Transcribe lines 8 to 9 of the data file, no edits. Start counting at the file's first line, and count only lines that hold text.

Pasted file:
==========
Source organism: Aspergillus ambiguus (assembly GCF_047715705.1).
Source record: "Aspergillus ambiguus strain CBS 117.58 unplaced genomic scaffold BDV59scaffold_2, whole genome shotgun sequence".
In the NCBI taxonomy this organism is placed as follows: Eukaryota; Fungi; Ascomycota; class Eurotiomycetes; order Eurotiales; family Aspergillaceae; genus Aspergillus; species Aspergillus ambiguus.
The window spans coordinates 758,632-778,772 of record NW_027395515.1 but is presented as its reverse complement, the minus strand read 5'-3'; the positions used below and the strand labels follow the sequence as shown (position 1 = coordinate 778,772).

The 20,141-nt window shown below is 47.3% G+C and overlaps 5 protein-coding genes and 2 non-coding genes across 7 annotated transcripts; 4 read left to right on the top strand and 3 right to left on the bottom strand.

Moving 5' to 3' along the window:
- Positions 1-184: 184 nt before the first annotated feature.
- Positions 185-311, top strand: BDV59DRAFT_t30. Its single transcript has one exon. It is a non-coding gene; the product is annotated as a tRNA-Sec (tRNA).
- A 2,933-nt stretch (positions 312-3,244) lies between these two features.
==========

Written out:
- Positions 185-311, top strand: BDV59DRAFT_t30. Its single transcript has one exon. It is a non-coding gene; the product is annotated as a tRNA-Sec (tRNA).
- A 2,933-nt stretch (positions 312-3,244) lies between these two features.